White-nose comes West, readers respond to Grand Canyon harassment, and the election out West

HCN.org news in brief.



A little brown bat afflicted with white-nose syndrome.
Marvin Moriarty/USFWS

Hikers in Washington state, 30 miles east of Seattle, found a sick little brown bat on March 11 and took it to a wildlife sanctuary, where it died a few days later — of white-nose syndrome. The disease has wiped out at least 7 million bats in the East and Midwest, but this marks the first instance of a documented case in the West. Because Western bats’ behaviors and habitats are different, it’s not clear yet how the disease might affect regional bat populations. Some species may remain relatively unaffected. Still, the Fish and Wildlife Service has released recommendations to try to lessen disturbance of hibernating bats and slow the disease’s spread, and researchers are searching for a cure.
-Jodi Peterson

An outflight of Mexican freetail bats from the Orient Mine in Colorado’s San Luis Valley.
Jennifer Kleffner/Colorado Division of Wildlife


A lot of the Republicans have taken to the issue of public lands, and more specifically, federal ownership of public lands and transferring that ownership to the states. And if we dig a little deeper, we know that what’s behind that is the opportunity to do natural gas exploration on public lands. …
It’s kind of the throwback to the ‘Drill, baby, drill,’ that Sarah Palin would say in 2008.

 —Laura Martin, the associate director of the Progressive Leadership Alliance of Nevada, speaking on Soundtable: The West and the White House 

Nationwide, about 12 percent of the country’s eligible voting population is Hispanic, 40 percent of whom live in the West, and that number is growing. Turnout among Hispanics is also increasing: According to exit polls, 53 percent of Latino voters say they voted in 2012, compared with 44 percent in 1996. Turnout among young Latinos is historically relatively low, but experts say the group is more politically engaged this year, and that the rising tide could have profound effects on Western elections.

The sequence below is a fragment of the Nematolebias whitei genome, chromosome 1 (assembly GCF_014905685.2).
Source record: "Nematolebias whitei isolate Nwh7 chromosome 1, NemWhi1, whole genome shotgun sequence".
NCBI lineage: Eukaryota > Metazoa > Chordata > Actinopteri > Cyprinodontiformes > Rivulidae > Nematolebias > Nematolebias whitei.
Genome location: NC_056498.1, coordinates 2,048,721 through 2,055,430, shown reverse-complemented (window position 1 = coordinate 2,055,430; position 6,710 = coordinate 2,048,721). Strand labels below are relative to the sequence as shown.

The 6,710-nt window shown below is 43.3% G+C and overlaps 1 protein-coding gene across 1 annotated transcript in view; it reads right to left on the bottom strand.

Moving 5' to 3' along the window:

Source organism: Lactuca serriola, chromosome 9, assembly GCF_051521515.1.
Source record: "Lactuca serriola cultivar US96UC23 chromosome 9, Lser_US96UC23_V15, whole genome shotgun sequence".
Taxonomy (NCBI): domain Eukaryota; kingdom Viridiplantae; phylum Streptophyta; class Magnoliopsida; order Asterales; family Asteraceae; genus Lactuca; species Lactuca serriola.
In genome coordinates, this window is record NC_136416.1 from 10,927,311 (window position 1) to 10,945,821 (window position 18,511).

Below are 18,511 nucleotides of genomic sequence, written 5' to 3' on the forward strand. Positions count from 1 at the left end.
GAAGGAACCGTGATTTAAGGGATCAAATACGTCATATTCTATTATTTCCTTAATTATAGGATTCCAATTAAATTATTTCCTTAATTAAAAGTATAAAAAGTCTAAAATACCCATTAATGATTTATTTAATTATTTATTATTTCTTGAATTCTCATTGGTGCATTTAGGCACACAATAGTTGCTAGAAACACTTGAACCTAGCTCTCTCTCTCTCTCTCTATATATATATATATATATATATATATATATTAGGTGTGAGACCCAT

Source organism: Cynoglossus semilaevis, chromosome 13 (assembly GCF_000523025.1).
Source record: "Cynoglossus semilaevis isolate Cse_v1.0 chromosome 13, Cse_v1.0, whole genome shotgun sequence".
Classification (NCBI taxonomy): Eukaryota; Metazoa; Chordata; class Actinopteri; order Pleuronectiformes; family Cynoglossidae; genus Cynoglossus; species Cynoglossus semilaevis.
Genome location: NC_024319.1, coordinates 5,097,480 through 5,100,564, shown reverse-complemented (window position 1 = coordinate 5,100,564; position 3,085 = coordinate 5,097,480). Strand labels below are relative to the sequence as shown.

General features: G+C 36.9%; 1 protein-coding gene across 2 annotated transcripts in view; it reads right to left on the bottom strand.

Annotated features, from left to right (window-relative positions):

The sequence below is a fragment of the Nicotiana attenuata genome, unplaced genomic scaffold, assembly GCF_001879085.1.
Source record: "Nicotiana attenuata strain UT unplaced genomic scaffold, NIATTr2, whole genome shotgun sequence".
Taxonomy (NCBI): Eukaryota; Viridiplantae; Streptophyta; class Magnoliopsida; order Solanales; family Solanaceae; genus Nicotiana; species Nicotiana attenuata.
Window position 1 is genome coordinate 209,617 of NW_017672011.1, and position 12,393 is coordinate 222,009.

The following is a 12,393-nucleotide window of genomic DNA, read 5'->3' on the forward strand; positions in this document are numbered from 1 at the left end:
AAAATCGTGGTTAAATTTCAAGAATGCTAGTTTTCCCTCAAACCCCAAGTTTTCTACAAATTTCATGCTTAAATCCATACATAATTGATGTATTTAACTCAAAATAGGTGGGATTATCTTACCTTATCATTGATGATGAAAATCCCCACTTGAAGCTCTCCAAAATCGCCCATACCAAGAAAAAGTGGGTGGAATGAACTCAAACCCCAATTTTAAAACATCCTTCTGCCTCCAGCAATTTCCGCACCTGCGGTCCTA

-Paige Blankenbuehler


17: percent coal production will decline in the West this year, as predicted by the U.S. Energy Information Administration

1,000: number of layoffs economists expect because of that decline 

In early April, Arch Coal and Peabody Energy laid off 465 coal workers from their Powder River Basin mines in Wyoming. Experts warn that more cuts could be on the way. Western coal production is expected to decline significantly as natural gas, wind and solar produce increasing shares of the nation’s electricity. Meanwhile, lawsuits filed by environmental groups last month challenging a handful of major Powder River Basin leases could accelerate the contraction of the coal industry.
-Elizabeth Shogren 

40 PERCENT of California biomass facilities are idle, according to The California Biomass Energy Alliance

Biomass electricity facilities are closing in California and nationwide, pushed out by cheap natural gas and the more generous subsidies for wind and solar energy. One place that could buck the trend: Oregon, where the decision to phase out coal power and ramp up renewable energy consumption could open a door for the controversial energy source. Advocates say Oregon is well-suited to support biomass since it has existing but idle facilities, and because it can use biomass to recycle waste from the state’s timber industry.
Bryce Gray 

On March 16, Grand Canyon National Park Superintendent David Uberuaga announced the abolishment of the River District, which was responsible for resource protection and emergency services for 280 miles of the Colorado River. The abrupt decision was in response to a federal report released earlier this year that documented Grand Canyon’s 15-year failure to address the sexual harassment of female federal employees. The park will take the opportunity to review the district’s role and management, say officials. For now, the River District’s six employees have been placed in other jobs within the park; it’s not yet clear what steps will be taken next.
Lyndsey Gilpin

You say:

Kristin Downing:  “As a Grand Canyon river guide, I witnessed this horrible behavior from the park’s river rangers. They got away with it for years.”

Jane Lyder: “Dave (Uberuaga) is a standup guy with daughters of his own. The park is a wonderful place and I met some of the best people I have ever worked with there. We are all sickened by this shadow on it.”

Ken Parsons: “This whole situation is medieval. It stinks.”

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